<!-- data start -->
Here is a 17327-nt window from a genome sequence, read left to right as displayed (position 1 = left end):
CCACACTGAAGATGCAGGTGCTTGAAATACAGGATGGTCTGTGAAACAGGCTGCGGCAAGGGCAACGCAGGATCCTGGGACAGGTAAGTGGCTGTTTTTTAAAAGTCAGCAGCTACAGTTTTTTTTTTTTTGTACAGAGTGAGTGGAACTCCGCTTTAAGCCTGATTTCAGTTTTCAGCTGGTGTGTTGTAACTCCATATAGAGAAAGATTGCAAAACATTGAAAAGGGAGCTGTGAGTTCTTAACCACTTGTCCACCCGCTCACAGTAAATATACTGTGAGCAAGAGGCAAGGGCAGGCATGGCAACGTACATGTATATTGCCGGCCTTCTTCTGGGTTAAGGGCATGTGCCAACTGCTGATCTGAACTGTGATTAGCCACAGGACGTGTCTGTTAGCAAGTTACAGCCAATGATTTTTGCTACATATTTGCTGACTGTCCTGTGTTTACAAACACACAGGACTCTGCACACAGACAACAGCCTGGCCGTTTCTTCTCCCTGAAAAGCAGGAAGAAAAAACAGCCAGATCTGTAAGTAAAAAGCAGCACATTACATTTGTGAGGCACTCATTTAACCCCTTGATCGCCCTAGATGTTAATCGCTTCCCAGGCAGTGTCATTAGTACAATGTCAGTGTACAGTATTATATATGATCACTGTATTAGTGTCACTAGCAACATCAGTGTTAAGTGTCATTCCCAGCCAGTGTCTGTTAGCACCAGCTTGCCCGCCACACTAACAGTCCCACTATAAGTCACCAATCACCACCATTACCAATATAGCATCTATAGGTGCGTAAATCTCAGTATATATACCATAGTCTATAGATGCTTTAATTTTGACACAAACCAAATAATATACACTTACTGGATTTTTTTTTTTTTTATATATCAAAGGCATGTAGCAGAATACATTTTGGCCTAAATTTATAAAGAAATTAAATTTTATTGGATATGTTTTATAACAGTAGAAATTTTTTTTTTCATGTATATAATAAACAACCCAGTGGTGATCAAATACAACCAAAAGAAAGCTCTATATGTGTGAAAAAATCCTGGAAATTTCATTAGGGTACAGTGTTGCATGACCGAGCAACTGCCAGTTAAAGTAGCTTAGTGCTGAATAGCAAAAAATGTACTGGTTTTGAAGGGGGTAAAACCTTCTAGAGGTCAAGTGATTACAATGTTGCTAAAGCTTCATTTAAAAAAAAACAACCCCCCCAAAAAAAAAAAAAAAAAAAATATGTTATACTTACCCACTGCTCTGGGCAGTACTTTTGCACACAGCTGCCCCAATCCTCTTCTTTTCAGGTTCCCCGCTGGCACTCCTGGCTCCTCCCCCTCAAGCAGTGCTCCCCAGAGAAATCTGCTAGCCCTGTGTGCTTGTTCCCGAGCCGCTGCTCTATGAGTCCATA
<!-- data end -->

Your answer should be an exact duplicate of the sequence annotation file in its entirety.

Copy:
Here is a 17327-nt window from a genome sequence, read left to right as displayed (position 1 = left end):
CCACACTGAAGATGCAGGTGCTTGAAATACAGGATGGTCTGTGAAACAGGCTGCGGCAAGGGCAACGCAGGATCCTGGGACAGGTAAGTGGCTGTTTTTTAAAAGTCAGCAGCTACAGTTTTTTTTTTTTTGTACAGAGTGAGTGGAACTCCGCTTTAAGCCTGATTTCAGTTTTCAGCTGGTGTGTTGTAACTCCATATAGAGAAAGATTGCAAAACATTGAAAAGGGAGCTGTGAGTTCTTAACCACTTGTCCACCCGCTCACAGTAAATATACTGTGAGCAAGAGGCAAGGGCAGGCATGGCAACGTACATGTATATTGCCGGCCTTCTTCTGGGTTAAGGGCATGTGCCAACTGCTGATCTGAACTGTGATTAGCCACAGGACGTGTCTGTTAGCAAGTTACAGCCAATGATTTTTGCTACATATTTGCTGACTGTCCTGTGTTTACAAACACACAGGACTCTGCACACAGACAACAGCCTGGCCGTTTCTTCTCCCTGAAAAGCAGGAAGAAAAAACAGCCAGATCTGTAAGTAAAAAGCAGCACATTACATTTGTGAGGCACTCATTTAACCCCTTGATCGCCCTAGATGTTAATCGCTTCCCAGGCAGTGTCATTAGTACAATGTCAGTGTACAGTATTATATATGATCACTGTATTAGTGTCACTAGCAACATCAGTGTTAAGTGTCATTCCCAGCCAGTGTCTGTTAGCACCAGCTTGCCCGCCACACTAACAGTCCCACTATAAGTCACCAATCACCACCATTACCAATATAGCATCTATAGGTGCGTAAATCTCAGTATATATACCATAGTCTATAGATGCTTTAATTTTGACACAAACCAAATAATATACACTTACTGGATTTTTTTTTTTTTTATATATCAAAGGCATGTAGCAGAATACATTTTGGCCTAAATTTATAAAGAAATTAAATTTTATTGGATATGTTTTATAACAGTAGAAATTTTTTTTTTCATGTATATAATAAACAACCCAGTGGTGATCAAATACAACCAAAAGAAAGCTCTATATGTGTGAAAAAATCCTGGAAATTTCATTAGGGTACAGTGTTGCATGACCGAGCAACTGCCAGTTAAAGTAGCTTAGTGCTGAATAGCAAAAAATGTACTGGTTTTGAAGGGGGTAAAACCTTCTAGAGGTCAAGTGATTACAATGTTGCTAAAGCTTCATTTAAAAAAAAACAACCCCCCCAAAAAAAAAAAAAAAAAAAATATGTTATACTTACCCACTGCTCTGGGCAGTACTTTTGCACACAGCTGCCCCAATCCTCTTCTTTTCAGGTTCCCCGCTGGCACTCCTGGCTCCTCCCCCTCAAGCAGTGCTCCCCAGAGAAATCTGCTAGCCCTGTGTGCTTGTTCCCGAGCCGCTGCTCTATGAGTCCATA